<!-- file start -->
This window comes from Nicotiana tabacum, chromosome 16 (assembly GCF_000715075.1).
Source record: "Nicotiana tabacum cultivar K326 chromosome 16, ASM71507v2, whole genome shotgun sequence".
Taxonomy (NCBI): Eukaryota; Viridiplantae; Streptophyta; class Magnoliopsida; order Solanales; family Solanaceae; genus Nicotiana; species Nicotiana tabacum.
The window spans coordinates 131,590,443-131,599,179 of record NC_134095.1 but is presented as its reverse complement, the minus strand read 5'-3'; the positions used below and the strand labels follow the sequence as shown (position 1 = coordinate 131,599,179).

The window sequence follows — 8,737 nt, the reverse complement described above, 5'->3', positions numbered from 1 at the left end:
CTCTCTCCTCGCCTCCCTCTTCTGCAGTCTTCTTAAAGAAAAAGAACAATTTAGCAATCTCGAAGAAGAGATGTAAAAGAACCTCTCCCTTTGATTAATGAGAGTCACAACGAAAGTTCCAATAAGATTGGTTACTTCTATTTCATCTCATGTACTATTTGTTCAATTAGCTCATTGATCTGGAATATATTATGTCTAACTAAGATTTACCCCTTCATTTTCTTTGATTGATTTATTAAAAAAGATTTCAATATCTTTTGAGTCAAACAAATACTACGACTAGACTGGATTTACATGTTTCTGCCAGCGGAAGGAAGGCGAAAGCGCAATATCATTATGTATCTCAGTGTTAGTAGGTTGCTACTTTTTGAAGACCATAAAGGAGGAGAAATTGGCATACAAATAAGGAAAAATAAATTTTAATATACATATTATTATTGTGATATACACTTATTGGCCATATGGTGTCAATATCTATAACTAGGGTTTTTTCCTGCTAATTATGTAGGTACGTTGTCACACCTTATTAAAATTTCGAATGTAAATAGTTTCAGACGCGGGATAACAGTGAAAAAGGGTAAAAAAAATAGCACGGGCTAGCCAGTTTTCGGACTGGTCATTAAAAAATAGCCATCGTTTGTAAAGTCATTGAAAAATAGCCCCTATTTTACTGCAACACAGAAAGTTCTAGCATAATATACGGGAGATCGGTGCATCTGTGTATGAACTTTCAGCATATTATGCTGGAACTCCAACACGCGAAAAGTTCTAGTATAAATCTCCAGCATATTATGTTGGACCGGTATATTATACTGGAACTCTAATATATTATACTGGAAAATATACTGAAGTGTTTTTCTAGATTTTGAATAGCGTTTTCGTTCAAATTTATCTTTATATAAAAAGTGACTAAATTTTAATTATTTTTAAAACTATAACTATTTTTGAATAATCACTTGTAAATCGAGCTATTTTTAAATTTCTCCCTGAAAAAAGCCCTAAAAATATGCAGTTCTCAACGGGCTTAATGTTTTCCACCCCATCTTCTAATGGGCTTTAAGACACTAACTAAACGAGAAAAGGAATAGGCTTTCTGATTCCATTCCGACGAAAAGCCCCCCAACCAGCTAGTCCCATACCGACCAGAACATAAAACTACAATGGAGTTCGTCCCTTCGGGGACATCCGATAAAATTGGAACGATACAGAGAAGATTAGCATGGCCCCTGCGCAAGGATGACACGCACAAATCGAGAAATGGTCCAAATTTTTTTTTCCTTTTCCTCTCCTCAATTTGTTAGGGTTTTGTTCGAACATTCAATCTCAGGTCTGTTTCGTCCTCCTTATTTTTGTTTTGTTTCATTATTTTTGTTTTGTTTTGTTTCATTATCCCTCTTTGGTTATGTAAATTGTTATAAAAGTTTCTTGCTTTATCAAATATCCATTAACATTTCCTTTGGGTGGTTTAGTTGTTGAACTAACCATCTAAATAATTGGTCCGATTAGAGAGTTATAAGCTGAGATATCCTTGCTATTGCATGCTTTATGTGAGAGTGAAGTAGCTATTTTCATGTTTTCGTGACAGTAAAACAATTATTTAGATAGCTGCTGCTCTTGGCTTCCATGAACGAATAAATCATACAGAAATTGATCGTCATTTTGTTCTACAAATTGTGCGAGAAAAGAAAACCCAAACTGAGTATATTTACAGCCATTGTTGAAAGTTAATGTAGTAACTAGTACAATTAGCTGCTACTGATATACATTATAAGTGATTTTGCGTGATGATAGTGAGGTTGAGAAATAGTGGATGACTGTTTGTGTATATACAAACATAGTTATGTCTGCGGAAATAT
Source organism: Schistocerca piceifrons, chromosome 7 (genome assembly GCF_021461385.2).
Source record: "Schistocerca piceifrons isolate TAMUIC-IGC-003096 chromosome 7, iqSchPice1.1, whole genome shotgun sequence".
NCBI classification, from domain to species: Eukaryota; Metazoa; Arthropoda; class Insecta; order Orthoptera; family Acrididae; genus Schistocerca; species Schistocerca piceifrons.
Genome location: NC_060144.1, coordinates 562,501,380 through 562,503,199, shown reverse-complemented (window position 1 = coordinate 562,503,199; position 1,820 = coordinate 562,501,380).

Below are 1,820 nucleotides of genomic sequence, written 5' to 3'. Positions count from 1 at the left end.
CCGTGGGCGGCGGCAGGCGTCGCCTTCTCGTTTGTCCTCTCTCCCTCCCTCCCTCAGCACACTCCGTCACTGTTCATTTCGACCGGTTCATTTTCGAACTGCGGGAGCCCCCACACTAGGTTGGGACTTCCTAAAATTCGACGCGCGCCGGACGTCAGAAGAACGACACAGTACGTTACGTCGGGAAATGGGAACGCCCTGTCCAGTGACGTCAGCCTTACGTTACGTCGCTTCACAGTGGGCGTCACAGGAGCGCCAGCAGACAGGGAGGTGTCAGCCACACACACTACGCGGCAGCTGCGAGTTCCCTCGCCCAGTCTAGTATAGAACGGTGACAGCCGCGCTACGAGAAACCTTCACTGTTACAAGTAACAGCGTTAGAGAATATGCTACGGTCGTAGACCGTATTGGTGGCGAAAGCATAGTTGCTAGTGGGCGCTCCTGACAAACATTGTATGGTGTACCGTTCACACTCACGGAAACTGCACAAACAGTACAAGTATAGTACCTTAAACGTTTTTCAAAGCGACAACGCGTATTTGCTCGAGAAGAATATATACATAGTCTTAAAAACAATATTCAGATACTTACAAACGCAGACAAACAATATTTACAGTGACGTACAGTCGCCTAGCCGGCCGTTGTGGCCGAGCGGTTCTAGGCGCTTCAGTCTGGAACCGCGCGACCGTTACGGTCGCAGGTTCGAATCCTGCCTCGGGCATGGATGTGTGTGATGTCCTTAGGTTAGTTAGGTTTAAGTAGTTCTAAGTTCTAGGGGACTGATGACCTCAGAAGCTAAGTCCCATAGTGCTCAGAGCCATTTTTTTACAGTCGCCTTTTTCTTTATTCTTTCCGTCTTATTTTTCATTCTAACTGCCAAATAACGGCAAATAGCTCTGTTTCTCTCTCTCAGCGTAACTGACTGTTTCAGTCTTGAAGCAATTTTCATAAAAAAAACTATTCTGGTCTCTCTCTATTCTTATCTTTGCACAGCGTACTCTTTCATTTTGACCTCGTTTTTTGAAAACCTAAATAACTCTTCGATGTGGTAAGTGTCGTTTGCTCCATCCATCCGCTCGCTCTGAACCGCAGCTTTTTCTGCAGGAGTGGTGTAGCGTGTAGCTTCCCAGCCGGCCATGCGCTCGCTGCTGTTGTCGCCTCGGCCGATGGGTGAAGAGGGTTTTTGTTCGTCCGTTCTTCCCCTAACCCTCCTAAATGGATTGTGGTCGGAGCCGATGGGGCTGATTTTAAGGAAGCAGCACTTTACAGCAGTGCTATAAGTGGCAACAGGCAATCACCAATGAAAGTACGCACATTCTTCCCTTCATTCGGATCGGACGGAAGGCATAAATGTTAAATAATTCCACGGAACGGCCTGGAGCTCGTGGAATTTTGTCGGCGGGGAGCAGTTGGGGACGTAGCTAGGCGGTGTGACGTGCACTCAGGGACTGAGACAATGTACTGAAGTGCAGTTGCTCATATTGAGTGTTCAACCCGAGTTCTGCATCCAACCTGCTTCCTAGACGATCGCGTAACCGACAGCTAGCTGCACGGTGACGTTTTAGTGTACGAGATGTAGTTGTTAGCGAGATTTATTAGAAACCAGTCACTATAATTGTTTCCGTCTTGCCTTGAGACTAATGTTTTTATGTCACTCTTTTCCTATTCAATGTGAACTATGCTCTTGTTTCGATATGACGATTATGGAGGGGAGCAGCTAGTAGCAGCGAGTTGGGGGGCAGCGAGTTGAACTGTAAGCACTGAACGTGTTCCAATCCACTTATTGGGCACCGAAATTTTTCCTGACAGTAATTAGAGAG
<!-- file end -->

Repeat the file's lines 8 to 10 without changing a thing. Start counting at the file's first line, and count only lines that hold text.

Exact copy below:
Source record: "Schistocerca piceifrons isolate TAMUIC-IGC-003096 chromosome 7, iqSchPice1.1, whole genome shotgun sequence".
NCBI classification, from domain to species: Eukaryota; Metazoa; Arthropoda; class Insecta; order Orthoptera; family Acrididae; genus Schistocerca; species Schistocerca piceifrons.
Genome location: NC_060144.1, coordinates 562,501,380 through 562,503,199, shown reverse-complemented (window position 1 = coordinate 562,503,199; position 1,820 = coordinate 562,501,380).